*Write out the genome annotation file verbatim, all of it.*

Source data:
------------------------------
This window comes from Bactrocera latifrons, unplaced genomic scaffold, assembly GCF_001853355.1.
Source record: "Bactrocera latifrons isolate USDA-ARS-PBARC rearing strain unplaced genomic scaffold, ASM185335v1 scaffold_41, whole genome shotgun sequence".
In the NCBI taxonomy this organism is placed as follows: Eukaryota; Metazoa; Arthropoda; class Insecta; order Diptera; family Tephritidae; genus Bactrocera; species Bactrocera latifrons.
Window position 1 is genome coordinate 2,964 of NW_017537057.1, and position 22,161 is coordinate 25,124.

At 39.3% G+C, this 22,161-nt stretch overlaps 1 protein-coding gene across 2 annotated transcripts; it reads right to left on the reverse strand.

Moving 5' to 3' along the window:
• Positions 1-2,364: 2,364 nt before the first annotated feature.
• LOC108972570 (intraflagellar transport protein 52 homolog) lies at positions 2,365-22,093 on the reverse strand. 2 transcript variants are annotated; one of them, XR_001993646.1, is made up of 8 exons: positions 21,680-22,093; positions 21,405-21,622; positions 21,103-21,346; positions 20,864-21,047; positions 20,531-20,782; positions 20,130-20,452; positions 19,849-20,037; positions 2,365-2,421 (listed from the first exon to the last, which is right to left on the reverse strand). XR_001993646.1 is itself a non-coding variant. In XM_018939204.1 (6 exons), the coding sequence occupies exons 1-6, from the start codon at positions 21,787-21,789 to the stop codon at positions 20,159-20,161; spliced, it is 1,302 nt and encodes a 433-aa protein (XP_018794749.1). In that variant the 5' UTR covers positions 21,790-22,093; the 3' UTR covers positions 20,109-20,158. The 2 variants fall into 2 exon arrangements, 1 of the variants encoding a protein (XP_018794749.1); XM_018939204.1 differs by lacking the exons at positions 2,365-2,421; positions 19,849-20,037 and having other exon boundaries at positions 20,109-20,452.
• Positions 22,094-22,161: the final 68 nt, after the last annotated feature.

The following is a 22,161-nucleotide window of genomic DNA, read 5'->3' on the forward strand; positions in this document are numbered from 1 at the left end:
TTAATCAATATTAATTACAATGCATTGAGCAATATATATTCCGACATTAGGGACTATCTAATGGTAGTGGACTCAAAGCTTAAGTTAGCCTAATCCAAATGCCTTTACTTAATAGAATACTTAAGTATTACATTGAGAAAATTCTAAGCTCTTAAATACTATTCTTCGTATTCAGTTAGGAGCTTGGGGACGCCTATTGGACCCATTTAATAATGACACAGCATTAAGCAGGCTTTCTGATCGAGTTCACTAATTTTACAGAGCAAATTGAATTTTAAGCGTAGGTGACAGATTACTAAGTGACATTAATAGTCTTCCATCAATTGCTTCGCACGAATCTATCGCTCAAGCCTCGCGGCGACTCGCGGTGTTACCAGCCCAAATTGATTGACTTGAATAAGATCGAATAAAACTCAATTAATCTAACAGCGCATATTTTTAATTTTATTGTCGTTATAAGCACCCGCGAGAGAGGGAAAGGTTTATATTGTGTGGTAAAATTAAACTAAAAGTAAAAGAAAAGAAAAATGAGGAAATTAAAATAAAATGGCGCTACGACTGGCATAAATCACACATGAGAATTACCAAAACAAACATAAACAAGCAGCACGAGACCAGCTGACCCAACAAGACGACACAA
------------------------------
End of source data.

This window comes from Bactrocera latifrons, unplaced genomic scaffold, assembly GCF_001853355.1.
Source record: "Bactrocera latifrons isolate USDA-ARS-PBARC rearing strain unplaced genomic scaffold, ASM185335v1 scaffold_41, whole genome shotgun sequence".
In the NCBI taxonomy this organism is placed as follows: Eukaryota; Metazoa; Arthropoda; class Insecta; order Diptera; family Tephritidae; genus Bactrocera; species Bactrocera latifrons.
Window position 1 is genome coordinate 2,964 of NW_017537057.1, and position 22,161 is coordinate 25,124.

At 39.3% G+C, this 22,161-nt stretch overlaps 1 protein-coding gene across 2 annotated transcripts; it reads right to left on the reverse strand.

Moving 5' to 3' along the window:
• Positions 1-2,364: 2,364 nt before the first annotated feature.
• LOC108972570 (intraflagellar transport protein 52 homolog) lies at positions 2,365-22,093 on the reverse strand. 2 transcript variants are annotated; one of them, XR_001993646.1, is made up of 8 exons: positions 21,680-22,093; positions 21,405-21,622; positions 21,103-21,346; positions 20,864-21,047; positions 20,531-20,782; positions 20,130-20,452; positions 19,849-20,037; positions 2,365-2,421 (listed from the first exon to the last, which is right to left on the reverse strand). XR_001993646.1 is itself a non-coding variant. In XM_018939204.1 (6 exons), the coding sequence occupies exons 1-6, from the start codon at positions 21,787-21,789 to the stop codon at positions 20,159-20,161; spliced, it is 1,302 nt and encodes a 433-aa protein (XP_018794749.1). In that variant the 5' UTR covers positions 21,790-22,093; the 3' UTR covers positions 20,109-20,158. The 2 variants fall into 2 exon arrangements, 1 of the variants encoding a protein (XP_018794749.1); XM_018939204.1 differs by lacking the exons at positions 2,365-2,421; positions 19,849-20,037 and having other exon boundaries at positions 20,109-20,452.
• Positions 22,094-22,161: the final 68 nt, after the last annotated feature.

The following is a 22,161-nucleotide window of genomic DNA, read 5'->3' on the forward strand; positions in this document are numbered from 1 at the left end:
TTAATCAATATTAATTACAATGCATTGAGCAATATATATTCCGACATTAGGGACTATCTAATGGTAGTGGACTCAAAGCTTAAGTTAGCCTAATCCAAATGCCTTTACTTAATAGAATACTTAAGTATTACATTGAGAAAATTCTAAGCTCTTAAATACTATTCTTCGTATTCAGTTAGGAGCTTGGGGACGCCTATTGGACCCATTTAATAATGACACAGCATTAAGCAGGCTTTCTGATCGAGTTCACTAATTTTACAGAGCAAATTGAATTTTAAGCGTAGGTGACAGATTACTAAGTGACATTAATAGTCTTCCATCAATTGCTTCGCACGAATCTATCGCTCAAGCCTCGCGGCGACTCGCGGTGTTACCAGCCCAAATTGATTGACTTGAATAAGATCGAATAAAACTCAATTAATCTAACAGCGCATATTTTTAATTTTATTGTCGTTATAAGCACCCGCGAGAGAGGGAAAGGTTTATATTGTGTGGTAAAATTAAACTAAAAGTAAAAGAAAAGAAAAATGAGGAAATTAAAATAAAATGGCGCTACGACTGGCATAAATCACACATGAGAATTACCAAAACAAACATAAACAAGCAGCACGAGACCAGCTGACCCAACAAGACGACACAA